Service members, families can utilize base legal office for immigration, naturalization services

3 Dec 2015 | Cpl. Mark Watola Marine Corps Base Camp Lejeune

Upon entering the U.S. armed forces, service members take a sacred oath to defend and protect this country. But some service members who step up to serve may not necessarily be citizens of the U.S.

"By law, officers must be U.S. citizens," said Michael Archer, director of legal assistance at Marine Corps Installations East. "But there are no citizenship requirements to enlist in the armed forces."

Service members and their families who are not U.S. citizens can utilize the base legal office for assistance in attaining citizenship.

"Service members can bring in their military ID and permanent residence card and speak with us," said Archer. "Then they will speak with one of our paralegals, and they will fill out an application and go through a checklist."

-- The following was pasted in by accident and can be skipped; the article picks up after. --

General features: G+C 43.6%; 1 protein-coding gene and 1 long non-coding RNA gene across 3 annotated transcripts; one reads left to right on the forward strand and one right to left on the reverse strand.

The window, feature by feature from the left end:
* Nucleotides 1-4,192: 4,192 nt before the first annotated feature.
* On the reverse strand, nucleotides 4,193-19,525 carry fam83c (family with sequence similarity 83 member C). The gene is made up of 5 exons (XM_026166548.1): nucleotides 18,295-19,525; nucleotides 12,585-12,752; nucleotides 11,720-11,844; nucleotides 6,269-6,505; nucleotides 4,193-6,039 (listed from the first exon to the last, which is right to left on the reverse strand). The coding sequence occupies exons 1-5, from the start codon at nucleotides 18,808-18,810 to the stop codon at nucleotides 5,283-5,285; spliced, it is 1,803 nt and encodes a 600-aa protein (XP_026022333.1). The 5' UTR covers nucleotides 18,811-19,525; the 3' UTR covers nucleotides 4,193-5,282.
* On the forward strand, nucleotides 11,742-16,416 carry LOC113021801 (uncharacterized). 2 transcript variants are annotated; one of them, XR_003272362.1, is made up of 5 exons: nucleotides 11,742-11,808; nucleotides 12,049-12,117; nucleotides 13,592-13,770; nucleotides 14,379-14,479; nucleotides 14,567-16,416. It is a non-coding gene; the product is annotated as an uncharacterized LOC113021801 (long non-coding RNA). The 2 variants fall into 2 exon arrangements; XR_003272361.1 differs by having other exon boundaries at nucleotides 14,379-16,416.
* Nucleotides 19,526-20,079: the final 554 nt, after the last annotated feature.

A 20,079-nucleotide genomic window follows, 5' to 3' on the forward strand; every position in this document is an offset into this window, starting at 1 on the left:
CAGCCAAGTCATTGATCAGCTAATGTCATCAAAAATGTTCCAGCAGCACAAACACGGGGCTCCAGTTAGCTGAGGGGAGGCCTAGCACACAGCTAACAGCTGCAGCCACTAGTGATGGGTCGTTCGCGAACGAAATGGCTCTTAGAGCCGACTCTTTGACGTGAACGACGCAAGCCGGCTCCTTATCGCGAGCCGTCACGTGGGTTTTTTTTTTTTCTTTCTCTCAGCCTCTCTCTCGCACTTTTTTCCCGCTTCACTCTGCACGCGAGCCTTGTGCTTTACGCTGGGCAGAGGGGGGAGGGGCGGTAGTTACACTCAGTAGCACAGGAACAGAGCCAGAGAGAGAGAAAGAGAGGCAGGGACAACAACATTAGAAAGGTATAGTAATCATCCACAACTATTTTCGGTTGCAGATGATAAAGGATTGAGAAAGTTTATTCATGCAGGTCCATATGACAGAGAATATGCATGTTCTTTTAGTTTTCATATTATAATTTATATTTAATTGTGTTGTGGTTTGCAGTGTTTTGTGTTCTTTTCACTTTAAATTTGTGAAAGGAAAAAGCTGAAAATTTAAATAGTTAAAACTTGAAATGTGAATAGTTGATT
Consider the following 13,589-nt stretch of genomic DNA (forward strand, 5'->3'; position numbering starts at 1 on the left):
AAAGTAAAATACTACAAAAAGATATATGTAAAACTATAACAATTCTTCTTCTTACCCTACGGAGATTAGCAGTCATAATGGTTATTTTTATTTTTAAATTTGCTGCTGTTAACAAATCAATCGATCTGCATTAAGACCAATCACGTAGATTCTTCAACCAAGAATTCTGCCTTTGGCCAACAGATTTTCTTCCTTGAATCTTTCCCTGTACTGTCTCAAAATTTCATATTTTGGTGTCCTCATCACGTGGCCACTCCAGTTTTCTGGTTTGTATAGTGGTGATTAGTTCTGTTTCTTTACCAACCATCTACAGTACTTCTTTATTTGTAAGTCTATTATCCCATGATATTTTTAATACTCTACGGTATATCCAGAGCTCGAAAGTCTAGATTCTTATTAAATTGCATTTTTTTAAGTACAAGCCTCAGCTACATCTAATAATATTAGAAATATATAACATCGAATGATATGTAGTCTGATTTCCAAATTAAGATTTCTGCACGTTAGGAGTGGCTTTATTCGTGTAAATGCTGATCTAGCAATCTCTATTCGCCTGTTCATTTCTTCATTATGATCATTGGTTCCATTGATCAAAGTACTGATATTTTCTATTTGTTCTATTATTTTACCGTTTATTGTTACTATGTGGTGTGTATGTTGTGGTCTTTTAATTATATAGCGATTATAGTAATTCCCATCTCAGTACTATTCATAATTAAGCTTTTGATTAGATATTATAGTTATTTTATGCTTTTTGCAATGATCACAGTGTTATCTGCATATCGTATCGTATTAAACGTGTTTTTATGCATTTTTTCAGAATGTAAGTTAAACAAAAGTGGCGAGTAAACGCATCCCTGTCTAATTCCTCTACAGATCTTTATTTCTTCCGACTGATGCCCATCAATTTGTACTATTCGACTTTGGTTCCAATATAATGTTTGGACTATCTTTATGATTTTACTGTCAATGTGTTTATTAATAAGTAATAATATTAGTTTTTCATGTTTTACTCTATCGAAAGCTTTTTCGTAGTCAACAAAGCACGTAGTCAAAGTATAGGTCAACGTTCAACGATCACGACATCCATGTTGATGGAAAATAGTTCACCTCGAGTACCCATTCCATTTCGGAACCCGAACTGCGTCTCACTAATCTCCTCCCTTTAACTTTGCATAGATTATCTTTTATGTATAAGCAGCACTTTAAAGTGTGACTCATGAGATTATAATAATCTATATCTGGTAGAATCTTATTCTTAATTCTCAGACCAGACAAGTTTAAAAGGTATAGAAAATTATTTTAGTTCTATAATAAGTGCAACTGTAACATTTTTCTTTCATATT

After the application is submitted to the United States Citizenship and Immigration Services, the process can take anywhere from three to six months before being completed.

Once applicants are approved they go through a naturalization ceremony.

"Naturalization ceremonies are moving, particularly with service members," said Archer. "Part of the oath they take is that they agree to serve in the armed forces if called to do so, in accordance with the law. But as service members they’re already serving their country."

One Marine who underwent the naturalization process served as a Marine for one year and six months before becoming a citizen.

"When I became a citizen, I was happy, excited and proud," said Lance Cpl. Sergio Flandes, a legal clerk with Headquarters and Support Battalion. "I love this country like if I was born here and after so many years of living here, and such a long process, I was glad that I had finally achieved this very important goal of becoming a citizen."

In addition to becoming a citizen, Flandes said the Marine Corps also helped him to become a better person, physically and mentally, and enabled him to travel to different places.

"For people who are willing to take the risk, don the uniform and go in harm’s way, we want to do everything we can to get those people everything they can to become citizens," said Archer.

The base legal office provides immigration and naturalization services Monday through Wednesday from 7:30 to 10 a.m. and 12:30 to 3 p.m.

For more information call base legal at 451-1903